decision inasmuch as questions of law are involved in it, namely, what- eShsti tutes‘in-lawresidence ”.
~ Diak J.' in' Francis de Silva v. Wijenathan 1 has followed Soysa v.Cetera. 2 And Ford v. Drew 3. The principles laid down in these two-cases have been approved and followed by Dias J. who has observedthus—“ The ‘ residence ’ contemplated in Section 7 (1) can be eitheractuai or constructive/ – In order to constitute constructive residence two-’-elements must co-exist,1 viz., (a) intention to reside at a particulardiouse^br place,–and (b) unfettered power or ability at one’s own will andpleasure,'without committing a breach of any legal obligation, to go to that'house Or place and*take up residence there at any time ”.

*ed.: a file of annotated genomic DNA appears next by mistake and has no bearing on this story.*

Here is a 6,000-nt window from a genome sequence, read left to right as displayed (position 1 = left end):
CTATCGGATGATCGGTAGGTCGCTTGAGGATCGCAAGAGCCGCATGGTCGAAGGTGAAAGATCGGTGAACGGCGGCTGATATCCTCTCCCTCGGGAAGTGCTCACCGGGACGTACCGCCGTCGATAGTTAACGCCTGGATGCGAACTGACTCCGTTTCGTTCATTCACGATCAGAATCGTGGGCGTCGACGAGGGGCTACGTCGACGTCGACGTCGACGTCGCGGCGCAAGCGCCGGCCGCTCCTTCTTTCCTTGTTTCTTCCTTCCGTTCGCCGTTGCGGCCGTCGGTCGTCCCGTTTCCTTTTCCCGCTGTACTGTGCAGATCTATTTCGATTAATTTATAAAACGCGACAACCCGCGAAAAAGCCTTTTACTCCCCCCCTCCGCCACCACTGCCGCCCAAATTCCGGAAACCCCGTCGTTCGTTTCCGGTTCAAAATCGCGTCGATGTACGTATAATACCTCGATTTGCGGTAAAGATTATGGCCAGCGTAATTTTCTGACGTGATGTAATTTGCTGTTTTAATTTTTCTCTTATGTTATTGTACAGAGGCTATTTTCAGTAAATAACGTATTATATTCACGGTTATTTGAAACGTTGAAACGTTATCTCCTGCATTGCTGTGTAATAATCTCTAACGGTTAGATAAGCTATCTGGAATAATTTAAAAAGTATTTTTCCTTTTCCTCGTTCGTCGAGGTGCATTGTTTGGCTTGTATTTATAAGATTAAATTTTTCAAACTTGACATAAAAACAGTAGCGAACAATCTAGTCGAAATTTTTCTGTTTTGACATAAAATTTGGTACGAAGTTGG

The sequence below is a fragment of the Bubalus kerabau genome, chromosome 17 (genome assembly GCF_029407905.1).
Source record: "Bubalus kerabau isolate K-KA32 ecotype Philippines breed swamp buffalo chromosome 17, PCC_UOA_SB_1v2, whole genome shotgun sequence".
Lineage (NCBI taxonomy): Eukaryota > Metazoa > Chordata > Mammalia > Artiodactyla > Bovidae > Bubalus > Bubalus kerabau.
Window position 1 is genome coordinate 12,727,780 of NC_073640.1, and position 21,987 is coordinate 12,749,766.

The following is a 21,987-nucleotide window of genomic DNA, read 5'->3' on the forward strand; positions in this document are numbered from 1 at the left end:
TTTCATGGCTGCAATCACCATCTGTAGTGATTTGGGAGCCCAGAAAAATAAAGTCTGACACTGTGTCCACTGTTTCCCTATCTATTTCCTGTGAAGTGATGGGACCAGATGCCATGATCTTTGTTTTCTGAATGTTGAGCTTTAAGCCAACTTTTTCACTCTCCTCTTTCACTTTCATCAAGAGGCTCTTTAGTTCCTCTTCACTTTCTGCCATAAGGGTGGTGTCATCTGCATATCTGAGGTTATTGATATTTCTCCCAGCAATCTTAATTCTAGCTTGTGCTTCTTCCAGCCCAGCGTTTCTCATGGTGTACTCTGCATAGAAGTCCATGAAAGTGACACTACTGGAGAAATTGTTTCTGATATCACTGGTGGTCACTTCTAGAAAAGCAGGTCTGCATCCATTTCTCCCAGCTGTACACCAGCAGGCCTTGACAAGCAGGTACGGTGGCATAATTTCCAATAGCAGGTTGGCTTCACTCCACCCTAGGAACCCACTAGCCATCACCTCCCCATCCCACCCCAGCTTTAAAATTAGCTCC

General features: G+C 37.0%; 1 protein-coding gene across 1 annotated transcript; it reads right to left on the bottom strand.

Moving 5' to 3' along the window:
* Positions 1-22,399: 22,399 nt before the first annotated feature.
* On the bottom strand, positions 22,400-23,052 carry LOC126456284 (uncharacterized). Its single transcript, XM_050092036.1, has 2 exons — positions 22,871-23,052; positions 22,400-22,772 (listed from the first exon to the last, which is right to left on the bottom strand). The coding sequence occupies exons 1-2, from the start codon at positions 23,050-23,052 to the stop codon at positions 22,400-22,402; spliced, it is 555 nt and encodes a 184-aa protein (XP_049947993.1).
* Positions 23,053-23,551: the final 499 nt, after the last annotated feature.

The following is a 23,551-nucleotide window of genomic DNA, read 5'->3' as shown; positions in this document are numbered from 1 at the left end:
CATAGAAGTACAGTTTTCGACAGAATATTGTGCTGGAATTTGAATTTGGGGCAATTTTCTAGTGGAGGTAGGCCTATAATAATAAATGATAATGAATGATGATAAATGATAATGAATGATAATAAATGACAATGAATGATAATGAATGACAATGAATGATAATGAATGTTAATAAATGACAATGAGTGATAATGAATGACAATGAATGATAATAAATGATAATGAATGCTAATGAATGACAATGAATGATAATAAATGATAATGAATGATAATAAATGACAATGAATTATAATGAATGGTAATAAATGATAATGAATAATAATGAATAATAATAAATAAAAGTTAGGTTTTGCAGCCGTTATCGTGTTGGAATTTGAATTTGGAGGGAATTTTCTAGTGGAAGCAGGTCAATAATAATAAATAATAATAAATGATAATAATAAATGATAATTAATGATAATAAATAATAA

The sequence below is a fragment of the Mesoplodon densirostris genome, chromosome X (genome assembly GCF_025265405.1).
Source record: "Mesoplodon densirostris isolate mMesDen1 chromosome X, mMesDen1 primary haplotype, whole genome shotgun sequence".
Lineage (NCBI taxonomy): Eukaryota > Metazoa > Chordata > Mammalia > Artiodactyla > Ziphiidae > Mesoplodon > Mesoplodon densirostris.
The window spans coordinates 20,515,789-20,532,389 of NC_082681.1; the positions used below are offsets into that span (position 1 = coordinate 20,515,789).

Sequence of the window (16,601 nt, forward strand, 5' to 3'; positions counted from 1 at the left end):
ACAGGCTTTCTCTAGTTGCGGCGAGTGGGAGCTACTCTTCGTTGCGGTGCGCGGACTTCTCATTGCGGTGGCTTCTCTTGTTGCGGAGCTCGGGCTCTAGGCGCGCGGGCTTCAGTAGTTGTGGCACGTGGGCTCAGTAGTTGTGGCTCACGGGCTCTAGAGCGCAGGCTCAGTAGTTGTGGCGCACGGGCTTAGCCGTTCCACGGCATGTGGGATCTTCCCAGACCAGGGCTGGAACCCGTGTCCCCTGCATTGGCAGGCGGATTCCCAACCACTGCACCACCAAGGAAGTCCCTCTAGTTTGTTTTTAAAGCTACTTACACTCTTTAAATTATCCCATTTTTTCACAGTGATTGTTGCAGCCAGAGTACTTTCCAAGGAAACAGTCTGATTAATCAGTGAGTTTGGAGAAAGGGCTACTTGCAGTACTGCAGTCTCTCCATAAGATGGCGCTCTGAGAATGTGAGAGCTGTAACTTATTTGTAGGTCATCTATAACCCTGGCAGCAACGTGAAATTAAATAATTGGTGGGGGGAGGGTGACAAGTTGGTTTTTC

The* record of the “proceedings taken by the Elections Officer rhas beenforwarded to this. Court, and I am of opinion that the Elections Officerlias hot'misdirected himself in the applications of the legal principles tothe facts‘ proved in the case.
The appeal therefore fails.'
The appeal ih dismissed with costs".
'A&94SF&49.* (1921) 22 N. L. B. 464.
» (1879) 49 L. J. G. P.(NJS.) 172
THOMAS, Petitioner, and WANIGASEKERA, Respondent